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Razer DeathAdder V2 Mini review: A tiny $50 gaming mouse that's big on performance

Taking Razer's most iconic gaming mouse and shrinking it gets you the endearing DeathAdder V2 Mini.

Razer Deathadder Mini
(Image: © Daniel Rubino / Windows Central)

Earlier this year, Razer refreshed its iconic DeathAdder gaming mouse. At just 82 grams, DeathAdder V2 came in 23 grams lighter than its predecessor, bumping to a 20,000 DPI optical sensor, and came in at a reasonable $70 for a premier gaming accessory.

Take all that magic and shave off another 20 grams of weight, make the design a smidge smaller, and knock $20 off the price and you have the new Razer DeathAdder V2 Mini. It goes on sale today, and we've spent some time with it.

Here is what you need to know.

Razer DeathAdder V2 Mini specs and features

Source: Daniel Rubino / Windows Central (Image credit: Source: Daniel Rubino / Windows Central)

Weighing just 62 grams, the DeathAdder V2 Mini is just a smaller version of the DeathAdder V2. It follows the March release of the similar Viper Mini, which comes in at 61 grams.

However, there is one reduction, with the slightly less accurate optical sensor at 8,500 DPI (instead of an insane 20,000). But this tiny mouse keeps the DeathAdder's famed optical switches (70 million clicks), ergonomic design (optimized for palm or claw grip), six user-programmable buttons, onboard memory for user profiles, and 100% PTFE mouse feet (aka Teflon) for smooth gliding when gaming.

Razer Deathadder Mini

Source: Daniel Rubino / Windows Central (Image credit: Source: Daniel Rubino / Windows Central)

Here is how the new DeathAdder V2 Mini stacks against its bigger brother and new Viper Mini:

Razer DeathAdder V2 MiniRazer DeathAdder V2Razer Viper Mini
Optical sensor8,500 DPIFocus+ 20,000 DPI8,500 DPI
Programmable buttons686
Connection methodWiredWiredWired or Wireless (USB dongle)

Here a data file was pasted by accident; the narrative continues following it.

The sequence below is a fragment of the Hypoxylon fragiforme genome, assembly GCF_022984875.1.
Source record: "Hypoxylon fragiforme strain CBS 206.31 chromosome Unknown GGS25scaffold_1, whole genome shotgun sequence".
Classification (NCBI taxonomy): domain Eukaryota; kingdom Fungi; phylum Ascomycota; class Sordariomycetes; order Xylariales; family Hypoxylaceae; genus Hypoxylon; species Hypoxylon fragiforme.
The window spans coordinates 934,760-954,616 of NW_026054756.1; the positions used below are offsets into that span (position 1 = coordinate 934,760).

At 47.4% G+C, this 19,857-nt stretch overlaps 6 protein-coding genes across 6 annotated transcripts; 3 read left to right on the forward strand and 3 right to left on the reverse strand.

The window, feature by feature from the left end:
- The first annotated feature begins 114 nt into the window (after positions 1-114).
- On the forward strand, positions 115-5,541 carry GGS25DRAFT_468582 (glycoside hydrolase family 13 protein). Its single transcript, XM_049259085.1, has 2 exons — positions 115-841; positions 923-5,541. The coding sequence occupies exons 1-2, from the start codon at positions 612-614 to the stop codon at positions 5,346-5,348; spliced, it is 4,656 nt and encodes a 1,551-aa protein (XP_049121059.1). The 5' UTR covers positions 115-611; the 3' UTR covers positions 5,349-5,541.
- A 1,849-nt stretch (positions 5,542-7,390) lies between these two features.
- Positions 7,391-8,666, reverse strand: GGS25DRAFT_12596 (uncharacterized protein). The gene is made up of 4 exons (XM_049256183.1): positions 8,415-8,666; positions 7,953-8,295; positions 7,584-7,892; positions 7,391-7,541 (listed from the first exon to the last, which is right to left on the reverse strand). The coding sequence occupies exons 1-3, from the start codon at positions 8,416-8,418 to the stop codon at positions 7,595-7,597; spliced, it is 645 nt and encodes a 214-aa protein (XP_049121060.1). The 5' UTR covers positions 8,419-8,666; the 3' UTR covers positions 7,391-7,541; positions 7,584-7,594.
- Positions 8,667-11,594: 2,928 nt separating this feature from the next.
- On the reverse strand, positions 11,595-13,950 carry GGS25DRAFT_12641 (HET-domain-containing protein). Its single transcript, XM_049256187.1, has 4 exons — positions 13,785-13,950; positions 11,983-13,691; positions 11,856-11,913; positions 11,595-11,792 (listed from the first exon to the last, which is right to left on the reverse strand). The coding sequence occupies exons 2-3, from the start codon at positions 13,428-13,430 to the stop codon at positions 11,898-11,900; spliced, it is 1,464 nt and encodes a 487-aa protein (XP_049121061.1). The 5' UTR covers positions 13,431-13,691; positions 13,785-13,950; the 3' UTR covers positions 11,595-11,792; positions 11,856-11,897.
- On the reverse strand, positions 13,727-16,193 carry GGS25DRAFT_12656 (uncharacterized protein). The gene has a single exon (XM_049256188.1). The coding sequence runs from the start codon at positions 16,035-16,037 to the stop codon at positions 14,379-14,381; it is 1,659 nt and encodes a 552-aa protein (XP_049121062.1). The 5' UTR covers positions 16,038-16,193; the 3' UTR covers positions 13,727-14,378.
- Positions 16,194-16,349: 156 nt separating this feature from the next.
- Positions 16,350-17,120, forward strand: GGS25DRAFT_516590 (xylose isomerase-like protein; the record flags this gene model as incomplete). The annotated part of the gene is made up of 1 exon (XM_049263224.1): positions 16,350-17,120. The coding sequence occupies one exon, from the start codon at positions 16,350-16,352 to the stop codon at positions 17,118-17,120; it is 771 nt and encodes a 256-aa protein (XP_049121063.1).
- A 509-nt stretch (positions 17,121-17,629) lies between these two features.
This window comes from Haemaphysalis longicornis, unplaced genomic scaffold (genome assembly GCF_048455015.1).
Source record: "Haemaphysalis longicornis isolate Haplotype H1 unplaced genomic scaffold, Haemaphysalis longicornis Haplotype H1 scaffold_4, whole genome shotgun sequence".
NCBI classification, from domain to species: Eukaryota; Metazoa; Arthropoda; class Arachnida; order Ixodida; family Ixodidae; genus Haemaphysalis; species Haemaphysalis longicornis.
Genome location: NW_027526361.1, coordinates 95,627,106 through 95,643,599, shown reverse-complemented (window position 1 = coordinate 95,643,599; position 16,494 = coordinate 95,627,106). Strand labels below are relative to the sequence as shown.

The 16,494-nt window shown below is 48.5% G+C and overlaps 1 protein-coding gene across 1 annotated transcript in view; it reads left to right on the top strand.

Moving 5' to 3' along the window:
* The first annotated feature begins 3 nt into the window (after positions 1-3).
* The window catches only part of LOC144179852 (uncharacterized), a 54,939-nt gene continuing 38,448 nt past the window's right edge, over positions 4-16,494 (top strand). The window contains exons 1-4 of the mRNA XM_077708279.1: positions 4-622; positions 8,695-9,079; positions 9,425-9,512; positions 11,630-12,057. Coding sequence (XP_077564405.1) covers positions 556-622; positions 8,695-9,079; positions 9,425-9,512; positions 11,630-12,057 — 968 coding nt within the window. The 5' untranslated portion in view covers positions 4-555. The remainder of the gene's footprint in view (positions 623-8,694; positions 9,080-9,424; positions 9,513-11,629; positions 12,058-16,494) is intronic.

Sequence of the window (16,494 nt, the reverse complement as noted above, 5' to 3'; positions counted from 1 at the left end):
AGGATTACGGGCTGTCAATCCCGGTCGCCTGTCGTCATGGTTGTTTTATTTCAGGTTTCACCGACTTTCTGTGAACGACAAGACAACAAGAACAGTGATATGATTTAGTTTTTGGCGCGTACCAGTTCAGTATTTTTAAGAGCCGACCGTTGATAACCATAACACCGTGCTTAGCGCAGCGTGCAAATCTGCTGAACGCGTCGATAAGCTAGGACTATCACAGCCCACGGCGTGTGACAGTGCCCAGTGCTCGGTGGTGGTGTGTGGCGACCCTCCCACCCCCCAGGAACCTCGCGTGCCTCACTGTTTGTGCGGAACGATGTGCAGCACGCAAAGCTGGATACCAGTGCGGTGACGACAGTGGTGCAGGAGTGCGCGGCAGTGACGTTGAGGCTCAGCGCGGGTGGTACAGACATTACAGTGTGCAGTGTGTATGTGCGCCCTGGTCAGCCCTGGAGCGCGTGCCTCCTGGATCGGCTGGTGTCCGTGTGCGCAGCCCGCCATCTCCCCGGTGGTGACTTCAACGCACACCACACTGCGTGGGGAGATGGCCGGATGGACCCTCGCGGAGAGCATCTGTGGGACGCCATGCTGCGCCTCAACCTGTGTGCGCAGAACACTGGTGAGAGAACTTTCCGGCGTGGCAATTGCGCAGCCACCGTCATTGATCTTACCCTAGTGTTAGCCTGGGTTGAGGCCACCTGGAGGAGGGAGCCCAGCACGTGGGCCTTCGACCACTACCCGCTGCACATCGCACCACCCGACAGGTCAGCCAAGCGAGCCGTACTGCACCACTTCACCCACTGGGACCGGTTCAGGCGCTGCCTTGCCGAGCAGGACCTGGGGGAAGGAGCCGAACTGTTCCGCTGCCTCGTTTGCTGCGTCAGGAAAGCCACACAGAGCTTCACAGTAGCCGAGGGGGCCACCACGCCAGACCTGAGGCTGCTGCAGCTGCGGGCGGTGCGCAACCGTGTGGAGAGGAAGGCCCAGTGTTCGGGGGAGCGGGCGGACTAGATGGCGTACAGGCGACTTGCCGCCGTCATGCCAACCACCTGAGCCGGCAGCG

RGB lighting supportYesYesYes
AmbidextrousNoNoYes
Textured gripYes (sticker)YesNo
Weight62g82g61g
Price$50$70$40

New this year is a bonus for users: anti-slip razer Mouse Grip Tape. In every box for the DeathAdder, V2 Mini comes four grip stickers that users can optionally install on their new mouse for even more tactile grip.

Source: Daniel Rubino / Windows Central (Image credit: Source: Daniel Rubino / Windows Central)

Letting no great idea go wasted, Razer is making customized tape for its other premium gaming mice, including Razer Viper/Viper Ultimate, Basilisk Ultimate/V2/X HyperSeed, DeathAdder V2, and Viper Mini. The cost is $10, and they are available now (opens in new tab), which is expensive for tape, but they are custom-fitted and presumably long-lasting.

Any drawbacks to the Razer DeathAdder V2 Mini?

Razer Deathadder Mini

Source: Daniel Rubino / Windows Central (Image credit: Source: Daniel Rubino / Windows Central)

There's not much to complain about this mouse, especially at the $50 price.

Most of these are just FYI but are not flaws—the cable, which, while braided, is not detachable. And unlike the bigger Viper, you do not have the DPI switch on the bottom. But the DeathAdder makes switching DPI on the fly much more accessible, so it depends on your style.

Following the bigger DeathAdder, this is not an ambidextrous mouse, so left-handers will want to stick with Viper or Viper Mini.

Razer's required installation of its Synapse software is also required, which some people do not care for as it runs in the background. I've never had any significant issues with Synapse, though it can use some CPU cycles. However, users can plug-in-play without the software but lose out on the RGB lighting, profiles, and other customizations.

Should you buy the Razer DeathAdder V2 Mini?

Razer Deathadder Mini

Source: Daniel Rubino / Windows Central (Image credit: Source: Daniel Rubino / Windows Central)

Smaller mice like the DeathAdder V2 Mini are certainly an exciting option for gamers, especially those who fall into two categories: people with smaller hands or those looking to lighten their travel bag.

While this mouse is smaller than the DeathAdder V2, it's not such a massive difference that it feels foreign. The clicking is excellent, and I enjoyed the tuning of the scroll wheel.

Combining the super-smooth glide from the PTFE mouse feet, the 8,500 DPI optical sensor, and that grip tape bonus make this just a fun, but still effective travel gaming mouse.

Razer Deathadder Mini

Source: Daniel Rubino / Windows Central (Image credit: Source: Daniel Rubino / Windows Central)

Unless you have some deep-seated dislike of Razer's gaming mice, it's hard not to recommend the DeathAdder V2 Mini if you want something small, affordable, but little compromise. That recommendation holds especially true if you're a DeathAdder fan, like our own Richard Devine.

My only question is whether I'll get a mini version of my preferred Razer mouse: Basilisk V2 (I use Basilisk Ultimate as my daily)? At this rate, I wouldn't be surprised.

Daniel Rubino
Executive Editor

Daniel Rubino is the Executive Editor of Windows Central, head reviewer, podcast co-host, and analyst. He has been covering Microsoft here since 2007, back when this site was called WMExperts (and later Windows Phone Central). His interests include Windows, Microsoft Surface, laptops, next-gen computing, and arguing with people on the internet.